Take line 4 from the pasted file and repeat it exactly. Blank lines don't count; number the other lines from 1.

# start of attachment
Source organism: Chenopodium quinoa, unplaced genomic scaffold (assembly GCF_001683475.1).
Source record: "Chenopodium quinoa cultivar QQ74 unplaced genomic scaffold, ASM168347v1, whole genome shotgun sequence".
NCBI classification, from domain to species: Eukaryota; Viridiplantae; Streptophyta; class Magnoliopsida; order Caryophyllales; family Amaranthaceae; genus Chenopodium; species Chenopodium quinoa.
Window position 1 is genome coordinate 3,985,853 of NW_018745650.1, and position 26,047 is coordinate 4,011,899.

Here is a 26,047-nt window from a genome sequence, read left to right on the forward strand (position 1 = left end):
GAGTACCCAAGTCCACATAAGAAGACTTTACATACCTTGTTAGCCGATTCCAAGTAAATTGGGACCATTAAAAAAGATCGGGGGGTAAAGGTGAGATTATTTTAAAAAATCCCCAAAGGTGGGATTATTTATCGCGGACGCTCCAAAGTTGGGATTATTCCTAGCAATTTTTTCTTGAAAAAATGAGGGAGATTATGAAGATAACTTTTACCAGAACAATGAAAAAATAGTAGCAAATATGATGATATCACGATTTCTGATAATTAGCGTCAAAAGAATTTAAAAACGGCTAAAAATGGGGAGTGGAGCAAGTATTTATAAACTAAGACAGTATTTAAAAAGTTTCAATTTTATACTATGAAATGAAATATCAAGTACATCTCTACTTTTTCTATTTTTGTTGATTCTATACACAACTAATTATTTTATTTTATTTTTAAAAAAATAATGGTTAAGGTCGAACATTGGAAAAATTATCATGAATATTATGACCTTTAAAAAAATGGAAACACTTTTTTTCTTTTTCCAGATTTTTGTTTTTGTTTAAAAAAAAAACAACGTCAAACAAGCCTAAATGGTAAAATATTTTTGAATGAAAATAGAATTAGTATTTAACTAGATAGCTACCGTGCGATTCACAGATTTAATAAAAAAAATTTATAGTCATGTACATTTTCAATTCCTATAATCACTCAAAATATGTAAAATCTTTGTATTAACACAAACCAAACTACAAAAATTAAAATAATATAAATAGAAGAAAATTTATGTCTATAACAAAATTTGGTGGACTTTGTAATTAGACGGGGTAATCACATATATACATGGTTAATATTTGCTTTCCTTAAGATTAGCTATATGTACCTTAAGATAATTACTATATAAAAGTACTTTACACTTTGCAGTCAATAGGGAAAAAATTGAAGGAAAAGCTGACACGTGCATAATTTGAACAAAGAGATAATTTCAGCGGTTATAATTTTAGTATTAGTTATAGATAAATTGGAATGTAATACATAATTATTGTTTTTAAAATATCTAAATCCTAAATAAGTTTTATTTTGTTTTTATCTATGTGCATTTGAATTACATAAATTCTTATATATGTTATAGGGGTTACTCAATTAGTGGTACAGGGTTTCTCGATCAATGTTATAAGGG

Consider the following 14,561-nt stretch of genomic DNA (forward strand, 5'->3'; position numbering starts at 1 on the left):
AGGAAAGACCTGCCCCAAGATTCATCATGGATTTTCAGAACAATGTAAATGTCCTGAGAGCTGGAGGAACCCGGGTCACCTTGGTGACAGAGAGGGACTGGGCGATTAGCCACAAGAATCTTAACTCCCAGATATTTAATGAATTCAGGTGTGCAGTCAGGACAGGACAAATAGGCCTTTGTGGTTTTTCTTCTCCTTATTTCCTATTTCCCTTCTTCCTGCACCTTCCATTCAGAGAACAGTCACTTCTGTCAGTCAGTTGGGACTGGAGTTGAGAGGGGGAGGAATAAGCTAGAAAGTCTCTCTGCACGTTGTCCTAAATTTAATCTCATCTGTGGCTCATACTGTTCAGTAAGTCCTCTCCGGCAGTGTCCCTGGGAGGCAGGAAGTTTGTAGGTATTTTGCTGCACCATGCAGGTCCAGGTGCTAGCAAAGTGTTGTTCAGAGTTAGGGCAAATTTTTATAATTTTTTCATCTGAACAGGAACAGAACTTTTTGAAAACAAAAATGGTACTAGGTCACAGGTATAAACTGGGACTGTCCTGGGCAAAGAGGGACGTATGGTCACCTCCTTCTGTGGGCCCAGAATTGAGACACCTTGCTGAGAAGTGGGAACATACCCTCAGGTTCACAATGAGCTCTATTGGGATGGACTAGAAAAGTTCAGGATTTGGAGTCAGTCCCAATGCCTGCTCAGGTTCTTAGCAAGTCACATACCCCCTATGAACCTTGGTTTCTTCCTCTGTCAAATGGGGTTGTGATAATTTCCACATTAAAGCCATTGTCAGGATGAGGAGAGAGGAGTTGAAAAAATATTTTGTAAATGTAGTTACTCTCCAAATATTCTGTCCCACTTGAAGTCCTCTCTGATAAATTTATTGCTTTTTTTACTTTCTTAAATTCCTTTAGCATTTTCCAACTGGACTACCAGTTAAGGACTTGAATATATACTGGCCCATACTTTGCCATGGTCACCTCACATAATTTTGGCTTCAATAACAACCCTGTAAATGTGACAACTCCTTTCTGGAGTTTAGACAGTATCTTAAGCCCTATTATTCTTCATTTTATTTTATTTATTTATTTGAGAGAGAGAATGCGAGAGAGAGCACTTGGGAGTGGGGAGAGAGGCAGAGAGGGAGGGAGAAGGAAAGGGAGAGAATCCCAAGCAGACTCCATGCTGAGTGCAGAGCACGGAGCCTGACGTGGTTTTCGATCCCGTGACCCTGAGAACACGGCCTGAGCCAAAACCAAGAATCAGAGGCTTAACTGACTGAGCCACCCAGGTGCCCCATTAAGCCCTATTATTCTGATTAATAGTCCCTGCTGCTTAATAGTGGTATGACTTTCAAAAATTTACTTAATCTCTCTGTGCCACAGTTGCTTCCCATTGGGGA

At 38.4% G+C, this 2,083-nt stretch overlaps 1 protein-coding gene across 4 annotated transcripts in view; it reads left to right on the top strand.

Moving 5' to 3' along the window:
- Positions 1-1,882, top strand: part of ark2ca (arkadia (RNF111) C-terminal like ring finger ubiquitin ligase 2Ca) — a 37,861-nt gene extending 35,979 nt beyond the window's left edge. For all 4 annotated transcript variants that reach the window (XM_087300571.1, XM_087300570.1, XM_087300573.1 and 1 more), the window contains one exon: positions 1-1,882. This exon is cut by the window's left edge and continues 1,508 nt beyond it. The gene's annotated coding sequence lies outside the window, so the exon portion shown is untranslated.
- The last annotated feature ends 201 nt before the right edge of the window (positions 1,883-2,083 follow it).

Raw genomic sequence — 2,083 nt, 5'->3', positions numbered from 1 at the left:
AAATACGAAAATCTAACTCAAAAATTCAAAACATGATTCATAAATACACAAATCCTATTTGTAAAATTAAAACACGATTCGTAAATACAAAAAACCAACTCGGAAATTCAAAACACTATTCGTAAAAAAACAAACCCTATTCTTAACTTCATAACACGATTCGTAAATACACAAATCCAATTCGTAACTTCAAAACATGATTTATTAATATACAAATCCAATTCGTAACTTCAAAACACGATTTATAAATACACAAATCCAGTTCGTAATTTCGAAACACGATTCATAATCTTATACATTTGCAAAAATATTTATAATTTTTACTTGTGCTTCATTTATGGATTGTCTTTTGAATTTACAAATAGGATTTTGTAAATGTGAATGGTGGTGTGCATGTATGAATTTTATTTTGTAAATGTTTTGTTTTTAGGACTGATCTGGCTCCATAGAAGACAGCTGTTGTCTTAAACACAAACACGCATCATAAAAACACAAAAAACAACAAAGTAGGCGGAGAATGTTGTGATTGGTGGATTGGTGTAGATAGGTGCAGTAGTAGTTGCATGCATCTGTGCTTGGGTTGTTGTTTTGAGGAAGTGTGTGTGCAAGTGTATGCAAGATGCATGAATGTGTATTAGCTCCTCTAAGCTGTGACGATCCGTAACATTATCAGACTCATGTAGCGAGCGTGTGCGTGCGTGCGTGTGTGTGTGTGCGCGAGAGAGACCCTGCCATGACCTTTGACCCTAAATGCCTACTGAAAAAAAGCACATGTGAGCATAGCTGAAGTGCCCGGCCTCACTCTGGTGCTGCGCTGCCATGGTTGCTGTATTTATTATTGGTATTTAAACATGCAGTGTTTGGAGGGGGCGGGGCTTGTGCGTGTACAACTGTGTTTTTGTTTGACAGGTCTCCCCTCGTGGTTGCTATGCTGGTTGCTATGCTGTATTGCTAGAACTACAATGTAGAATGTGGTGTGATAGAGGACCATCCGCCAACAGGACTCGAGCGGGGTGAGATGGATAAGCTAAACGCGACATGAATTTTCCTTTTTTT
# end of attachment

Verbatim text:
Window position 1 is genome coordinate 3,985,853 of NW_018745650.1, and position 26,047 is coordinate 4,011,899.